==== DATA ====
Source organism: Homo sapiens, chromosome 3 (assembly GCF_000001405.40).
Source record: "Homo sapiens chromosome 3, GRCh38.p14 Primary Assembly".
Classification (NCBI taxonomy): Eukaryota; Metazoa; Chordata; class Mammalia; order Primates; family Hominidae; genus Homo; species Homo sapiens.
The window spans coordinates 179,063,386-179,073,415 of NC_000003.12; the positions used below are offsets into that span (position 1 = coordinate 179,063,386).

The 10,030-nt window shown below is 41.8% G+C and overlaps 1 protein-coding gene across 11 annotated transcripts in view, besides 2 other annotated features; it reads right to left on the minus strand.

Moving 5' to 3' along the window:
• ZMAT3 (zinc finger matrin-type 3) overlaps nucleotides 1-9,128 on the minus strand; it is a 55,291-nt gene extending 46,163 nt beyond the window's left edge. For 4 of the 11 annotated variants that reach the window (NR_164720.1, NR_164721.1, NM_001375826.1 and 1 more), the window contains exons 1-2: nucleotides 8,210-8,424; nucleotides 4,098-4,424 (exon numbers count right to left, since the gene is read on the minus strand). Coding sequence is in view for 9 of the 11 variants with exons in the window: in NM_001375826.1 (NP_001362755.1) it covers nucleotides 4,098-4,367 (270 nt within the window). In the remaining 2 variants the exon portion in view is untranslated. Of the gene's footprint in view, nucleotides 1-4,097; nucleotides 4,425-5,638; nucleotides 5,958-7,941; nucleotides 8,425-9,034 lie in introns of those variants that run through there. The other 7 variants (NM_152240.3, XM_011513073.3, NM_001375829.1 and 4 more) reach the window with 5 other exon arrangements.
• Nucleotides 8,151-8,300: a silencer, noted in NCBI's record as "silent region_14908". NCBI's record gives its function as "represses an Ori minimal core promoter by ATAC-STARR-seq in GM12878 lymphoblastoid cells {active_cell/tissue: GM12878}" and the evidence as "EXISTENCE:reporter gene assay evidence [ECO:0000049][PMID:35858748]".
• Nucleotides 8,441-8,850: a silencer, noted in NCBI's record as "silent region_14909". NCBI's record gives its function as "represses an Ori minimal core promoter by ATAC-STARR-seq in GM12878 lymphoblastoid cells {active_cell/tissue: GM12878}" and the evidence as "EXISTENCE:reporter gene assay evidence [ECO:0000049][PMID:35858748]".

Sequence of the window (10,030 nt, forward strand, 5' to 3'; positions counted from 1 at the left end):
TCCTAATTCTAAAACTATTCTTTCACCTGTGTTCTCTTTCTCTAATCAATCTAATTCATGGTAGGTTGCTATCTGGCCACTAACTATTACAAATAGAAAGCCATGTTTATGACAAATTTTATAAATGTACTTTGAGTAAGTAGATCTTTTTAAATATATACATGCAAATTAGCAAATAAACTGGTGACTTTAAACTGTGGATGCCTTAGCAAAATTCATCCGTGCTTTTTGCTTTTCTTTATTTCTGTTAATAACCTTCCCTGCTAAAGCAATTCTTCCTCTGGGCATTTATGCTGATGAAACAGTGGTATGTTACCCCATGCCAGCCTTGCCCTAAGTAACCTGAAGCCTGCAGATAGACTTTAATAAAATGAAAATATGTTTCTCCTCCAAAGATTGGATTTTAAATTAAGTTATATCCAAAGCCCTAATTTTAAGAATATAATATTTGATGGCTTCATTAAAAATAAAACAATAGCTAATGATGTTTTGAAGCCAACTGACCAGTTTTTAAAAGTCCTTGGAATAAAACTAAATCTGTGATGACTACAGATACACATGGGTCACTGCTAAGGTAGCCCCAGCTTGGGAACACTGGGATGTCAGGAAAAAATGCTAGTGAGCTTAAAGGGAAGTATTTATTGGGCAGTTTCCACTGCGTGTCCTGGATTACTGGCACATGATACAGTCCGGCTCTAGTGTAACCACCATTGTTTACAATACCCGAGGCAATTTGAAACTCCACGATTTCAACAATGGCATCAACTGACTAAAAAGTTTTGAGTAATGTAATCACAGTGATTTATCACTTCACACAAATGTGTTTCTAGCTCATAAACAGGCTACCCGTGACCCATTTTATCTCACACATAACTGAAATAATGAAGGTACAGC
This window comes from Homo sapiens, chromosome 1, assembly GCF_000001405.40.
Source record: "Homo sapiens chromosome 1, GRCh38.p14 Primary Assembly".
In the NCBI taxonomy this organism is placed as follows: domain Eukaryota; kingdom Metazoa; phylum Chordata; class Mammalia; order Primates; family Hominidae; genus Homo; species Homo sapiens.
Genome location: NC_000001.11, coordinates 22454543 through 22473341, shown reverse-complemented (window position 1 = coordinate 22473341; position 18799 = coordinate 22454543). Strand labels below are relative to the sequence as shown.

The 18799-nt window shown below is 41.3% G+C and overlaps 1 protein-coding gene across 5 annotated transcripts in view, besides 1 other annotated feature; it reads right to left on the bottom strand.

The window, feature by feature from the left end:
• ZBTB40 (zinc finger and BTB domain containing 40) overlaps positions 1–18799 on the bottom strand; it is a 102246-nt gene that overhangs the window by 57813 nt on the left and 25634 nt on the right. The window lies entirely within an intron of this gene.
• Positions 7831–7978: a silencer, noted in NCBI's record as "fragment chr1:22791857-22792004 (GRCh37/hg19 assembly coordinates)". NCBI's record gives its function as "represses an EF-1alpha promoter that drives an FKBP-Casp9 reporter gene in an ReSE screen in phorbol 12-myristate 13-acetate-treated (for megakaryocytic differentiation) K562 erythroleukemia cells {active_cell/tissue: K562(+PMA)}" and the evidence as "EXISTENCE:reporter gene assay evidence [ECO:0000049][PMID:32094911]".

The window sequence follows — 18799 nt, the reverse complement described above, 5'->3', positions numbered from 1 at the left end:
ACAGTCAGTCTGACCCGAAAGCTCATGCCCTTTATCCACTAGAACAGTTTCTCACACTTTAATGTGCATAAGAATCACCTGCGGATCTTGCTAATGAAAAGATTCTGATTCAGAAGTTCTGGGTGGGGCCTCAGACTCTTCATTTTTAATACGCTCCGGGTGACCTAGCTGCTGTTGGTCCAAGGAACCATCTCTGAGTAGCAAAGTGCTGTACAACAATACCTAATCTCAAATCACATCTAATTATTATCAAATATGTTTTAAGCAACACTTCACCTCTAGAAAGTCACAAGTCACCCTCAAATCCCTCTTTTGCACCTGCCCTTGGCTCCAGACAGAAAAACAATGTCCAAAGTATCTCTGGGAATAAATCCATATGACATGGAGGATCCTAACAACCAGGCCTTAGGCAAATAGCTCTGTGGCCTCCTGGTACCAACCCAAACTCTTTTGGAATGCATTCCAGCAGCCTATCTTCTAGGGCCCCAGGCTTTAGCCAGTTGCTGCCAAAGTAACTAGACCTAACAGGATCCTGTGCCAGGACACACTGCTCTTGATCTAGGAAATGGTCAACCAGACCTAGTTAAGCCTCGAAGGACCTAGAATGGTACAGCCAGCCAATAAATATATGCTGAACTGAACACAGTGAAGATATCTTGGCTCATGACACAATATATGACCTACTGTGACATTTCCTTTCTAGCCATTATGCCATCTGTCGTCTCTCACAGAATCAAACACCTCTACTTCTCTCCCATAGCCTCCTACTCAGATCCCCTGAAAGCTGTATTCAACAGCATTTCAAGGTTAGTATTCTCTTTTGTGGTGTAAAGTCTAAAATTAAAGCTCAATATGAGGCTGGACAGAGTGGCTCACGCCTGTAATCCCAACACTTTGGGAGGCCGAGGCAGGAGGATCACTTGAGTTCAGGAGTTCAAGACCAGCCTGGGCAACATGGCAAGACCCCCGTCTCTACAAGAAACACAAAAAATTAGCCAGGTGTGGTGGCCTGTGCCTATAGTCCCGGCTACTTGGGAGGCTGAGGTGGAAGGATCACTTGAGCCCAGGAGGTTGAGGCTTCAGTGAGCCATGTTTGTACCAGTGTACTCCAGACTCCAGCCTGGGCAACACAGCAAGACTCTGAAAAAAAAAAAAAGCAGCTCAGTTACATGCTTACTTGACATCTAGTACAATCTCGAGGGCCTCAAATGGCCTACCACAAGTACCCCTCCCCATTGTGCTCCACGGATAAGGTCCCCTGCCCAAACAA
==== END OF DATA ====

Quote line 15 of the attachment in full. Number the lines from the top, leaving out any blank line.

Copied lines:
Genome location: NC_000001.11, coordinates 22454543 through 22473341, shown reverse-complemented (window position 1 = coordinate 22473341; position 18799 = coordinate 22454543). Strand labels below are relative to the sequence as shown.